I think one of my greatest strengths and at the same time greatest weaknesses (you know, classic interview question) is that I become very attached to my young charges. I still think about many of the clients I had (and their wonderful families) when I worked at Brilliant Beginnings in SC and it brings tears to my eyes - tears of pride and of sadness because they are superstar people and I can't see them anymore. But developing these quick and strong attachments is what I think makes me good at my job. I want my kiddos to succeed because I love them. I pour myself into them because they are amazing, special, and important (if you've seen The Help, think of that last scene when Aibileen says goodbye and just try not to get choked up). I find as much joy in seeing my clients succeed at making eye contact for three seconds as I do when they give my neck "un abrazito."
This issue is what made it so difficult to leave my job as a preschool teacher. I spent 40 hours a week with the same eight little ones. My heart aches when I think I can't get their little kisses or hold their tiny hands anymore. But the promise of more of these relationships is what keeps me in this industry. I love to see the look on a family member's face when their child exceeds expectations. I love the first time a child tries to say my name. I hate when I have to leave and the child cries and says, " jugar más!"
I thought maybe I would jot down a few thoughts from clients I've had as I leave them. So I can remember not what I taught them but rather what I learned from them. Children are often the best teachers. I see so much of myself - my selfishness, pride, and stubbornness - revealed when I interact on a long-term basis with the same child (please no comments of the "just wait till you have your own... " variety. I KNOW). I hope that I keep learning and changing with each child I have the privilege to help. If I don't do this I have no business being in this industry,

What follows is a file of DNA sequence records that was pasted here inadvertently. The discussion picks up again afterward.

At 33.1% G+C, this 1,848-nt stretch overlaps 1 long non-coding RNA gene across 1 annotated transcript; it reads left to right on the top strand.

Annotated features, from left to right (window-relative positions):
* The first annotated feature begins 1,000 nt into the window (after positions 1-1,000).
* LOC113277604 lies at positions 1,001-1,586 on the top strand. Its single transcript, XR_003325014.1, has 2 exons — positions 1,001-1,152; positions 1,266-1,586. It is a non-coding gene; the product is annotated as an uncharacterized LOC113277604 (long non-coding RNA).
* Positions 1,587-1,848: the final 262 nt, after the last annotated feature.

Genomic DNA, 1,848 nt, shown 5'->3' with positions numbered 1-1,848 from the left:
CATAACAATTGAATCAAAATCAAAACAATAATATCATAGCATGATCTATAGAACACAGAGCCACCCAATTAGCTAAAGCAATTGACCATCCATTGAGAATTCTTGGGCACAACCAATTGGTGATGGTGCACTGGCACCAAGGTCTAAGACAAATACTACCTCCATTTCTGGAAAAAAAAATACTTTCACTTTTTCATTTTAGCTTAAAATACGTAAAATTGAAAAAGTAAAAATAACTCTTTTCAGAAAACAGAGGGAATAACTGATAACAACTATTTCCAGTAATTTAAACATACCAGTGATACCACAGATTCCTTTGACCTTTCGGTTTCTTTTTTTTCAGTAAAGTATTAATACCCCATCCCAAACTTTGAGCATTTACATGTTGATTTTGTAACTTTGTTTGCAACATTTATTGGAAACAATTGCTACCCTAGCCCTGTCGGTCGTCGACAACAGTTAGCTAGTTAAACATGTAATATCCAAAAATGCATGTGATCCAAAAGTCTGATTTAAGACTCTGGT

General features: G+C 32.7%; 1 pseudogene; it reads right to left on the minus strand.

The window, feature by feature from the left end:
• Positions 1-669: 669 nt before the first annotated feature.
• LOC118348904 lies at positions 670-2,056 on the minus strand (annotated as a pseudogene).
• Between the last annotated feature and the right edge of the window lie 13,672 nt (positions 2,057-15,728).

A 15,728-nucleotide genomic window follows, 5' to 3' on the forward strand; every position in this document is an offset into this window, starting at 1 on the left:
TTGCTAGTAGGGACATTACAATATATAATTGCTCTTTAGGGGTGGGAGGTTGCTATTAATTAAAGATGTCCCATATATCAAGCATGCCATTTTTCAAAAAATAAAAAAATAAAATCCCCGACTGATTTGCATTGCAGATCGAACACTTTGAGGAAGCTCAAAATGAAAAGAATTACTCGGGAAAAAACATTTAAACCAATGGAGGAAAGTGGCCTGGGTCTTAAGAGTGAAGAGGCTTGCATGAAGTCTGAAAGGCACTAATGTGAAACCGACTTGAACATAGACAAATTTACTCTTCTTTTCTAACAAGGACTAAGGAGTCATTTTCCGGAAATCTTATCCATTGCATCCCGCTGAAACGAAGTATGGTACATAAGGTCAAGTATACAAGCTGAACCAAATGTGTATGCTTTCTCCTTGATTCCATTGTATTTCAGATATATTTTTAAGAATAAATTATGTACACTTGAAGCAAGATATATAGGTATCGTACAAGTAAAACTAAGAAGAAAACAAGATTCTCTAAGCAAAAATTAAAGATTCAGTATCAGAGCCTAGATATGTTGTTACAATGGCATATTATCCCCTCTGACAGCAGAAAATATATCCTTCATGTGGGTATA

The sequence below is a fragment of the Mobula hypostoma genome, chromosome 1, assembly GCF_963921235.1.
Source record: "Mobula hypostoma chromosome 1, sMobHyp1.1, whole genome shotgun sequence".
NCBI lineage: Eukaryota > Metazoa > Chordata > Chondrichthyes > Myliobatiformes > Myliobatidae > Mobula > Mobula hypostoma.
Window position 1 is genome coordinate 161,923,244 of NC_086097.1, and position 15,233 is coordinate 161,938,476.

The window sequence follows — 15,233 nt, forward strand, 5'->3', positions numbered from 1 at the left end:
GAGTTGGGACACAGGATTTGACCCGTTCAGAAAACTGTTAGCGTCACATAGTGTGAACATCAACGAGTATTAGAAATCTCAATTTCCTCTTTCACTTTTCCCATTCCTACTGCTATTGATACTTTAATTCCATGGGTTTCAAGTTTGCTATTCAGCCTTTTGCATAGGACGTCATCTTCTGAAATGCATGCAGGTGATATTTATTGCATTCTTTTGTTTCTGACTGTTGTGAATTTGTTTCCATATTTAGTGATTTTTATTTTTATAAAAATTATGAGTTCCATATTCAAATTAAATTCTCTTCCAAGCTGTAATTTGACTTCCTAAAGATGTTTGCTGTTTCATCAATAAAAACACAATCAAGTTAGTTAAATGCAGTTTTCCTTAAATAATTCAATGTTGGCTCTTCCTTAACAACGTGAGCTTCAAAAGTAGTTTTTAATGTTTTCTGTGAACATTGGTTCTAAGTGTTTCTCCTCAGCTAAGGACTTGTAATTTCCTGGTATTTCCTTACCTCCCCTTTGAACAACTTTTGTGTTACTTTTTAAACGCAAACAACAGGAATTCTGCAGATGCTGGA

-- I learned that my patience is only as strong as my understanding. Understanding child development and Autism Spectrum Disorder are absolutely essential to me being able to have patience when my client needs to get up and dance or won't look at my face. And that understanding tells me when to be patient (i.e. to allow this to happen) and when to be a therapist and provide him with an alternate form of stimulation because his behavior is inappropriate. Understanding Applied Behavior Analysis and Discrete Trial Training is so important to me being able to appropriately address those behaviors and help that child integrate his senses correctly.
-- I learned that it's OK to not go with the plan. Sometimes a child needs to be quiet for a while and do calm activities. Other times they need to do the "Hokey Pokey" six times in a row. Every once in a while a child needs to be stopped from running crazy circles because what they really need is to be held and hugged and talked to sweetly.
-- I learned a lot of new Spanish words.
-- I learned that I've forgotten how important cartoon characters are to childhood. I made myself get online and learn names of characters in various cartoons or films because I wanted to interact on my client's level. Whether I agree with a child watching a certain amount of television is irrelevant.
-- I learned that positive reinforcement doesn't have to come in material form. It can come with a high five and knuckles, a tickle, or a smile.
-- I learned that there is so much I don't know yet. And that's so encouraging to me. I hate being bored and stagnant. I love the challenge of my work and the promise that every single child will be different and that I can love each one of them.